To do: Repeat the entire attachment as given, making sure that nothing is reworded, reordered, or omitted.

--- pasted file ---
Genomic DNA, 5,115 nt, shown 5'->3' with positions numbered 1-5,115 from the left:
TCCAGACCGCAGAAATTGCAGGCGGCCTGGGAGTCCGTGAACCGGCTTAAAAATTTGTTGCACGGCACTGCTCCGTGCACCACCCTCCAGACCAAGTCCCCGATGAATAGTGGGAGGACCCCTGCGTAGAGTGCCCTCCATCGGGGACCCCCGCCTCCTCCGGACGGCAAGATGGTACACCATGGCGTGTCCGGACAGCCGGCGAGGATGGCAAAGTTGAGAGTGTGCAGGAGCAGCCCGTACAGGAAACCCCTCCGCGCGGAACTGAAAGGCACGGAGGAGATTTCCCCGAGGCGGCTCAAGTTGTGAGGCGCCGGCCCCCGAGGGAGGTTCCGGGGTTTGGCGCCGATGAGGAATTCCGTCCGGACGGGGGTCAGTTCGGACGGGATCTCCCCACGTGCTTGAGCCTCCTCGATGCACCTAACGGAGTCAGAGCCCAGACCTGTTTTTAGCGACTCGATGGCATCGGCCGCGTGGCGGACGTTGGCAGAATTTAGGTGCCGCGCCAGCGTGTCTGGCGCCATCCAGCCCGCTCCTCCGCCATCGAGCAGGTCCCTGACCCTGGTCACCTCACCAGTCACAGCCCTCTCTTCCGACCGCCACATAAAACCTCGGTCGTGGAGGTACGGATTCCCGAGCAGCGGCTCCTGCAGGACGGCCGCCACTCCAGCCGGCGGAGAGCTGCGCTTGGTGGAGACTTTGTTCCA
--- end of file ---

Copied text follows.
Genomic DNA, 5,115 nt, shown 5'->3' with positions numbered 1-5,115 from the left:
TCCAGACCGCAGAAATTGCAGGCGGCCTGGGAGTCCGTGAACCGGCTTAAAAATTTGTTGCACGGCACTGCTCCGTGCACCACCCTCCAGACCAAGTCCCCGATGAATAGTGGGAGGACCCCTGCGTAGAGTGCCCTCCATCGGGGACCCCCGCCTCCTCCGGACGGCAAGATGGTACACCATGGCGTGTCCGGACAGCCGGCGAGGATGGCAAAGTTGAGAGTGTGCAGGAGCAGCCCGTACAGGAAACCCCTCCGCGCGGAACTGAAAGGCACGGAGGAGATTTCCCCGAGGCGGCTCAAGTTGTGAGGCGCCGGCCCCCGAGGGAGGTTCCGGGGTTTGGCGCCGATGAGGAATTCCGTCCGGACGGGGGTCAGTTCGGACGGGATCTCCCCACGTGCTTGAGCCTCCTCGATGCACCTAACGGAGTCAGAGCCCAGACCTGTTTTTAGCGACTCGATGGCATCGGCCGCGTGGCGGACGTTGGCAGAATTTAGGTGCCGCGCCAGCGTGTCTGGCGCCATCCAGCCCGCTCCTCCGCCATCGAGCAGGTCCCTGACCCTGGTCACCTCACCAGTCACAGCCCTCTCTTCCGACCGCCACATAAAACCTCGGTCGTGGAGGTACGGATTCCCGAGCAGCGGCTCCTGCAGGACGGCCGCCACTCCAGCCGGCGGAGAGCTGCGCTTGGTGGAGACTTTGTTCCA